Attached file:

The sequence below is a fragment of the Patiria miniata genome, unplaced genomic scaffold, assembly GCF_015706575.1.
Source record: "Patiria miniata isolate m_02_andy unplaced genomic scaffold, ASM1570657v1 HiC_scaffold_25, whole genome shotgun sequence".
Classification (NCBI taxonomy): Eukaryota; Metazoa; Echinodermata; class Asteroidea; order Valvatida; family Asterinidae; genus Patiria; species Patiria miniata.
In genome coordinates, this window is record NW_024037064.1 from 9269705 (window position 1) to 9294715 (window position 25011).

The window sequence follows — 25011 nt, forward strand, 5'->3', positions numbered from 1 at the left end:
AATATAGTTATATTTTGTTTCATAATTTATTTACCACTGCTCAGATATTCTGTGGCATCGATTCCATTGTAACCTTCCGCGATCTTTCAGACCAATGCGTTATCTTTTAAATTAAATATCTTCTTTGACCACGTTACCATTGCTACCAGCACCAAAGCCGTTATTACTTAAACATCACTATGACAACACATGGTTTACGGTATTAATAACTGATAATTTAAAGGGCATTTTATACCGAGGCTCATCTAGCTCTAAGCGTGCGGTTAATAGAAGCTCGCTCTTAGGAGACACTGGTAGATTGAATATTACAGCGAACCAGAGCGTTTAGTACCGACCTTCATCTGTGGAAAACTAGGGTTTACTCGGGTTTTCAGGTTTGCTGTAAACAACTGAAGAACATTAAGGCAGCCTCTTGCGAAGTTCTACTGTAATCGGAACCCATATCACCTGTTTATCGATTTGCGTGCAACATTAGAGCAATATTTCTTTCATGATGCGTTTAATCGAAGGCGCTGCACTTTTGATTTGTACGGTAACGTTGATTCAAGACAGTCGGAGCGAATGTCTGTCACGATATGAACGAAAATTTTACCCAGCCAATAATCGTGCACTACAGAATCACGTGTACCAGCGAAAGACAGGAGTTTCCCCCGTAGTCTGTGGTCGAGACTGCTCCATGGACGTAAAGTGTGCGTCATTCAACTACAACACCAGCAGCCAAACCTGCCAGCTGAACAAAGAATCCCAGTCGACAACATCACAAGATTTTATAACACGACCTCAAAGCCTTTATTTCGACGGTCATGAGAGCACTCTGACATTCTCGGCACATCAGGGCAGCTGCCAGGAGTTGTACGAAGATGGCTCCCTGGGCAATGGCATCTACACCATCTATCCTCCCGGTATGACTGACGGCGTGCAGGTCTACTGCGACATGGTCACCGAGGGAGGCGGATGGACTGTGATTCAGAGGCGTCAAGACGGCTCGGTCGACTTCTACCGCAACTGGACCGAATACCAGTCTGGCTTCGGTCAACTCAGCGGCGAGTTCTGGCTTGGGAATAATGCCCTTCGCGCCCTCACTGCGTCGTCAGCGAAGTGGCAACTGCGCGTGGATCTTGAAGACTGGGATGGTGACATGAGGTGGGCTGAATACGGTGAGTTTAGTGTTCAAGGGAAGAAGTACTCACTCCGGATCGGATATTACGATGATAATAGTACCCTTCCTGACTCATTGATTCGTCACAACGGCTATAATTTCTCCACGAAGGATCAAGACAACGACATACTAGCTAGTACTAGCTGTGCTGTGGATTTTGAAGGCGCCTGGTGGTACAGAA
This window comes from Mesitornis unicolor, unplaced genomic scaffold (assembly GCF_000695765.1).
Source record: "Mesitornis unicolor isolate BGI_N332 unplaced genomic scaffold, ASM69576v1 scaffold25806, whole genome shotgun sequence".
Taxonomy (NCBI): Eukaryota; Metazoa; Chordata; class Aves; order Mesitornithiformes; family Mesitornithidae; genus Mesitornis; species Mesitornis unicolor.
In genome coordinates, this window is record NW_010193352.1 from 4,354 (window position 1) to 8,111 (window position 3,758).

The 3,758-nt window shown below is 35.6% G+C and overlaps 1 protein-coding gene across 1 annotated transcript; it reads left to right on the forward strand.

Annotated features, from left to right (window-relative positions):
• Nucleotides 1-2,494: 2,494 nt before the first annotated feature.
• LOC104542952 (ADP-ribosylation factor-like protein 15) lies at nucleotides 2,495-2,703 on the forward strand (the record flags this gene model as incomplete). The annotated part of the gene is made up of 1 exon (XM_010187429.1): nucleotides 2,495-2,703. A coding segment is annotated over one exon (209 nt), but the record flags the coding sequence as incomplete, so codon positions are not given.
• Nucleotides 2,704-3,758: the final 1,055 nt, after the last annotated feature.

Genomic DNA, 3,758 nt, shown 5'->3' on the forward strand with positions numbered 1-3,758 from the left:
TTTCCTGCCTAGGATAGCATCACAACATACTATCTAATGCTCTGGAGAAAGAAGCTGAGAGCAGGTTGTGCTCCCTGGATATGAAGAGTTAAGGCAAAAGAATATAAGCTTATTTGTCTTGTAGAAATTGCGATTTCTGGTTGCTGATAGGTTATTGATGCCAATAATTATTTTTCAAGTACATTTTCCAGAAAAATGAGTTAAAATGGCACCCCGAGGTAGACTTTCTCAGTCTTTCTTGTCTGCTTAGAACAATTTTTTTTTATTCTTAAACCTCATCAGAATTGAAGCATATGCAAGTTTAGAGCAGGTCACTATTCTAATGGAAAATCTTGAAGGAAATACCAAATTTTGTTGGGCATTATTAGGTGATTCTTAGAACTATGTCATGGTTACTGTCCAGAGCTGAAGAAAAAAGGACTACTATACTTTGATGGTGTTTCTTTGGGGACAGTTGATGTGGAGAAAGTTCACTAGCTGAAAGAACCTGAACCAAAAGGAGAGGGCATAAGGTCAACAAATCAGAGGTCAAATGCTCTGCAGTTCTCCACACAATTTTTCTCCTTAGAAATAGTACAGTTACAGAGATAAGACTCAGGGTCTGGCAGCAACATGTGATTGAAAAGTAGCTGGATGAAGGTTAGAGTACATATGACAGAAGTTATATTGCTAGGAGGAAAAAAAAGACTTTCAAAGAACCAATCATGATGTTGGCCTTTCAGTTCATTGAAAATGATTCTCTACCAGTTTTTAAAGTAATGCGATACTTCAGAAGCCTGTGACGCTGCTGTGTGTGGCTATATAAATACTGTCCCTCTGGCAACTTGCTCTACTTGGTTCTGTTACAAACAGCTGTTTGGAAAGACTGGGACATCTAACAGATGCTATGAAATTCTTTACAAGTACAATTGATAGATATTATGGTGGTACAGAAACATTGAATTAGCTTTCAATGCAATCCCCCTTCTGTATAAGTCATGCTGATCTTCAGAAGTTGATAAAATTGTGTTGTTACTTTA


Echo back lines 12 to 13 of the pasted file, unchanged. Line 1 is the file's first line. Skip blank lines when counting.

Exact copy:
Annotated features, from left to right (window-relative positions):
• Nucleotides 1-2,494: 2,494 nt before the first annotated feature.